The team of pastors observed that many of those living in these squalid, overcrowded conditions and sleeping under the stars, were sick. Some, they were told, had already died of exposure. During their visit to one home they found a corpse awaiting collection for burial.

Next the pastors visited "DRC", a new township in the making. Prior to Operation Murambatsvina the plots had already been allocated to tenants. Water and sewage services had been connected up. The tenants had been granted leases and were paying rent for the sites while they started building their approved houses. Given the harsh economic conditions prevailing it was not surprising that for most the rate of progress was slow. When any money or materials was available they would buy what they could and proceed with the building. The erection of the structures went on piecemeal and more slowly than the tenants would have wished, but that was hardly their fault. The pastors were shown some of the rent cards issued by the local authority. Their evolving structures were formally approved and legal. Yet again when Mugabe's uniformed thugs came to the site they flattened every single structure, however far construction had proceeded. Approximately 2,000 people were affected by this violent and unlawful action in this area alone.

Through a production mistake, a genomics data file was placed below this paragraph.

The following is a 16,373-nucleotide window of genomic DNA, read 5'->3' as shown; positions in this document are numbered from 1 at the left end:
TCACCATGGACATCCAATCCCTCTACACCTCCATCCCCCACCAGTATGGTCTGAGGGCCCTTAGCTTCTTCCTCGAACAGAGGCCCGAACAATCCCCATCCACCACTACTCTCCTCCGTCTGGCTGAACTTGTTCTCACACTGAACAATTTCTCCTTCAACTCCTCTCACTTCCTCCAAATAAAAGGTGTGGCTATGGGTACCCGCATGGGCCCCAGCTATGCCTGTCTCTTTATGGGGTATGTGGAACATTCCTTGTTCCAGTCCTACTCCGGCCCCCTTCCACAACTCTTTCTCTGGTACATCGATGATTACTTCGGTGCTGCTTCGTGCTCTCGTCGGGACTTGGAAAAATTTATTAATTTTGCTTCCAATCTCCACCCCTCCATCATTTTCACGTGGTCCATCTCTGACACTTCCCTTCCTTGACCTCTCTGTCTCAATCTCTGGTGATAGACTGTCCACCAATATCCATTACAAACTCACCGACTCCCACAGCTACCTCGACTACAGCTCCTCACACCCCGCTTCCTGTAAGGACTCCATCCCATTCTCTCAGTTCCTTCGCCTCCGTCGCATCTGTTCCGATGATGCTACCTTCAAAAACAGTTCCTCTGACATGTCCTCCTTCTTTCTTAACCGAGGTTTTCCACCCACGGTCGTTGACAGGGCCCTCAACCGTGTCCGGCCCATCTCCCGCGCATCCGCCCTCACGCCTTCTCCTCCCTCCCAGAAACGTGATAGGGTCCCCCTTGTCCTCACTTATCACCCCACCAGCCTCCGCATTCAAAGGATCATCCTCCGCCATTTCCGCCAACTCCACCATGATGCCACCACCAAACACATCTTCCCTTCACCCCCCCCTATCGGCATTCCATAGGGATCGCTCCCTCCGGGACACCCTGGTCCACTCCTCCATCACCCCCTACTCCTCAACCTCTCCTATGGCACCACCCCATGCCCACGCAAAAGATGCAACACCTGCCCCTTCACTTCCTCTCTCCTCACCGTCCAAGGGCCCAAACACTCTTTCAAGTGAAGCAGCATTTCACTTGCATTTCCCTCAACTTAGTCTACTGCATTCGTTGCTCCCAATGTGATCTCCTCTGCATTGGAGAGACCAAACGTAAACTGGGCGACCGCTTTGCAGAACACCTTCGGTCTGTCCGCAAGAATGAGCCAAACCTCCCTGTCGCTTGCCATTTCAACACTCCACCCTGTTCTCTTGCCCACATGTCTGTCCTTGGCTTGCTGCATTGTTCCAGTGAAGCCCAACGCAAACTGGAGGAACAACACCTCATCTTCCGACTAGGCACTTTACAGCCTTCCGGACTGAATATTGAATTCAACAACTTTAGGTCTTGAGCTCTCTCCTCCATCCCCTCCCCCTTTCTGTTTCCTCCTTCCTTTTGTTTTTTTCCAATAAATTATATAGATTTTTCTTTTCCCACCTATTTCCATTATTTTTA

In other residential areas adjacent to the small commercial centre of the town the pastors encountered some 350 now homeless residents whose dwellings had been smashed and burnt to the ground. Again these people were the legal owners of the dwellings. Not only were they able to produce legal documents establishing their title; they also had receipts for the rent paid. When the pastors interviewed them in mid winter they were sleeping out in the open. They were, observed the pastors, very bitter at the government which had treated them in this callous, inhuman (and illegal) fashion.